As CrossFit coaches, we keep our words and cues as simple as possible. We do this because we know that this is the quickest way to teach movements and/or what leads to favorable changes by the athlete fast. We are taught to keep our words short, specific and actionable when we are coaching athletes.
But don't mistake our "simple" cues or phrases or explanation as if we do not know our material or what we are trying to do for our athletes. We spend hours on preparing, studying and learning on how athletes are suppose to move in a safe, efficient and effective manner. We look to see how to best progress our athletes in their fitness journey and how they can accomplish their personal goals.
We spend time on learning the CrossFit methodology, programming, anatomy, physiology and developing our eye so we can see better. We fully understand that our development is tied to our athletes development.
If you are ever curious about why we have you set up in a certain way for a movement or why we provided you with a certain cue during a movement or what is written on our education wall, please do not hesitate to ask your CrossFit coaches. Just know, we may have to answer you after class so we can keep class moving forward in the meantime.
Part of our responsibility as coaches is to educate our athletes.
So lets dissect the air squat and what our "simple" cues really mean.
There are (5) points of performance to an air squat. What this means is that, as coaches, we are looking for you to safely accomplish (5) checkpoints in your air squat to ensure it is being done well. Those (5) points of performance are weight on the heels, knees tracking toes, lumbar curve maintained, hips descend below knees, and hips go back and down first to initiate your air squat.
The cues you hear us say for weight on the heels can vary but most commonly are "shift your weight back" or "lift your toes" or "keep your heels down". Why is this important? If your heels are not rooted to the ground then you are loosing your posterior chain. Lack of posterior chain engagement means you are only relying on your quadriceps to move your body through your squat. If we are loosing our heels then we are pushing through our toes which can lead to a lot of undue pressure to our knees and discomfort or injuries can occur from this. This also can become an imbalance to the lower half of your body since your quadriceps become the primary movers to most of your movements. And just so you know, we do NOT want 100% of the weight on your heels. We actually want an evenly weighted foot but most athletes like to rock their weight to their toes.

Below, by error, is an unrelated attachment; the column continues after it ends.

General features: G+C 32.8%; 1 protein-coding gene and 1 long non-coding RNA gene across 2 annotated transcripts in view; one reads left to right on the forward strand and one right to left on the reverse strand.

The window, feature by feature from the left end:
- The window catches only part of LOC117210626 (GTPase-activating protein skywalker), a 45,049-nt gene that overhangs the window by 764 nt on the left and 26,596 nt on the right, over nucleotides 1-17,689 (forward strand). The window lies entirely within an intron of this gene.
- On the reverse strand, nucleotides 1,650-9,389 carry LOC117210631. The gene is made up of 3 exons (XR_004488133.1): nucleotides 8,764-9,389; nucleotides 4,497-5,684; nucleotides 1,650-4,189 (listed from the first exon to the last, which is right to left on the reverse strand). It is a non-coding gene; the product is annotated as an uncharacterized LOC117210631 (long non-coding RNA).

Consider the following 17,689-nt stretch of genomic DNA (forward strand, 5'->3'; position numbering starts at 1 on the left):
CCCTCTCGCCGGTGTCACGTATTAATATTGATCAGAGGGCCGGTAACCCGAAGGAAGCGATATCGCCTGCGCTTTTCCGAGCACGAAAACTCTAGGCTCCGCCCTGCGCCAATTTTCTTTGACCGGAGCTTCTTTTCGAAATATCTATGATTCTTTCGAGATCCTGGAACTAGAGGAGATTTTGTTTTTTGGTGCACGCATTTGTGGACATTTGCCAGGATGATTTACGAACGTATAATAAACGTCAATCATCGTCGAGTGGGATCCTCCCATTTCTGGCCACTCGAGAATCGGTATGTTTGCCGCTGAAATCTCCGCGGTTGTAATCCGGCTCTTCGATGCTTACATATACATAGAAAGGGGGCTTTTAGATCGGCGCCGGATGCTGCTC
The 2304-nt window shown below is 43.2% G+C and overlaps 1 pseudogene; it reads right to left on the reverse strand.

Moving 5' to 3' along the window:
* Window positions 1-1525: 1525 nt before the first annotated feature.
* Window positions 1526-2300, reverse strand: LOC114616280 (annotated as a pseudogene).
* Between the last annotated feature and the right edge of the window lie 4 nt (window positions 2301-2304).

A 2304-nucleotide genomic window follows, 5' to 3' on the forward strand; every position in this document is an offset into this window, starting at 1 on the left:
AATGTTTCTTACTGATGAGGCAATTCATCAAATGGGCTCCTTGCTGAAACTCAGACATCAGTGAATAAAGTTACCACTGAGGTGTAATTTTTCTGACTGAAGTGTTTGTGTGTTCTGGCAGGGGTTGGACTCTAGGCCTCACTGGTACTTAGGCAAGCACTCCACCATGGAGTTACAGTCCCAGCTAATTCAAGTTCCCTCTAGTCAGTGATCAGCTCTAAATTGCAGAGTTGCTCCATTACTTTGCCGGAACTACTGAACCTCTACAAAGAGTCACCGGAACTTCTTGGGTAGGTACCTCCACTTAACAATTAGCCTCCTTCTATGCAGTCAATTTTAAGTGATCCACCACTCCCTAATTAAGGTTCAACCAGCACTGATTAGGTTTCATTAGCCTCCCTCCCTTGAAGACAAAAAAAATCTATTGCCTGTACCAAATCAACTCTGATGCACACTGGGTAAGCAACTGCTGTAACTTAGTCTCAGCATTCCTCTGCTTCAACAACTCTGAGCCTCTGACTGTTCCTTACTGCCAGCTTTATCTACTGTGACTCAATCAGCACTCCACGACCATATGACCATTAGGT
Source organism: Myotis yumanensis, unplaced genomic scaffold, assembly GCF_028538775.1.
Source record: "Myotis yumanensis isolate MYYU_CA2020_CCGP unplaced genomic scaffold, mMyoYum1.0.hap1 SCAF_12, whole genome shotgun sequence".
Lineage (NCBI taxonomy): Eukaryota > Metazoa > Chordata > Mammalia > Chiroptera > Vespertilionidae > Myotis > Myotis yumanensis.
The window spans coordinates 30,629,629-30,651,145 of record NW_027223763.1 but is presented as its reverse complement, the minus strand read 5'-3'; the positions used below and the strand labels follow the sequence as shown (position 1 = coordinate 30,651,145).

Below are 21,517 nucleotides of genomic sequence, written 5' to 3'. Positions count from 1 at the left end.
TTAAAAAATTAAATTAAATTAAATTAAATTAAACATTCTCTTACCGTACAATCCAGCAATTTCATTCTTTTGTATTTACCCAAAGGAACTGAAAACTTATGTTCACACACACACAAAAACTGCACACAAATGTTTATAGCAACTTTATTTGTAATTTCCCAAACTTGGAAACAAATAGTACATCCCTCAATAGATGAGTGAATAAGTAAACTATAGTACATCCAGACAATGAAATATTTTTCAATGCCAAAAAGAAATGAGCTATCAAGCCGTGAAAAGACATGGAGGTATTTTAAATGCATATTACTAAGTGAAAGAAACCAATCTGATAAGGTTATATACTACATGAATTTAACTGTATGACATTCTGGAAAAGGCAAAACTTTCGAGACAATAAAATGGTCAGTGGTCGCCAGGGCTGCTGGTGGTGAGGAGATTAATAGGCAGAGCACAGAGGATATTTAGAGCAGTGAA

The cues for your knees to track your toes can vary from "push your knees out" or "knees over your pinky toe" or "wider knees". Why is this important? Anatomically speaking, your knees track over your toes naturally. It is a safe position for your knee, so for safety purposes, we want your knees to continue to face the same direction as your toes. Your knees are not meant to be in a valgus position because that can lead to your knee ligaments straining or even tearing. If your knee is in a valgus position then it will lead to your ankle rolling in since those joints are connected by your tibia. If your ankle is rolling inwards this leads to you losing contact with the ground with your heels which now means you have lost posterior chain engagement.
As humans, we are meant to move at full anatomical range. This means squatting below your knees is safe for you. This is how you maintain the health of your joints, maintain range of motion, and stabilize your ligaments and tendons. Overall, this is how you build strength in your muscles because you are able to fully support your body at any range. If you fall, you have no issue getting off the floor. If you are getting off the couch, you can do it on your own. If you squat down to pick up your child, you can support both yourself and your child. If we ask you to "get your hips lower" or "touch the medicine ball target" or simply "lower", we are helping you become a stronger human being.
The cues "chest up" or "squeeze your abs" or "raise your arm" are said to athletes so they can maintain a neutral back especially in your lumbar. Our spine is very strong as it is meant to support your whole body but if we do not take care of it, each repetition executed poorly adds to the wear and tear of your back. It is usually never just one repetition which leads to a back injury, it is usually the combination of multiple years of poorly executed repetitions. So when we ask you to "raise your chest" or "slow it down" or remove load it is because we are protecting your spine.
The final point of performance of "hips back and down first" is meant to keep you in the frontal plane. The frontal plane is an area that comprises an imaginary line cutting vertically through both shoulders, separating the anterior side of the body from the posterior. We want you to keep your bodyweight in this frontal plane because doing so keeps your body in well balanced position. If you're body is out of position then we are now stressing certain joints or ligaments to maintain our body moving. An imbalance object is a weak object, while a balance object is a strong object.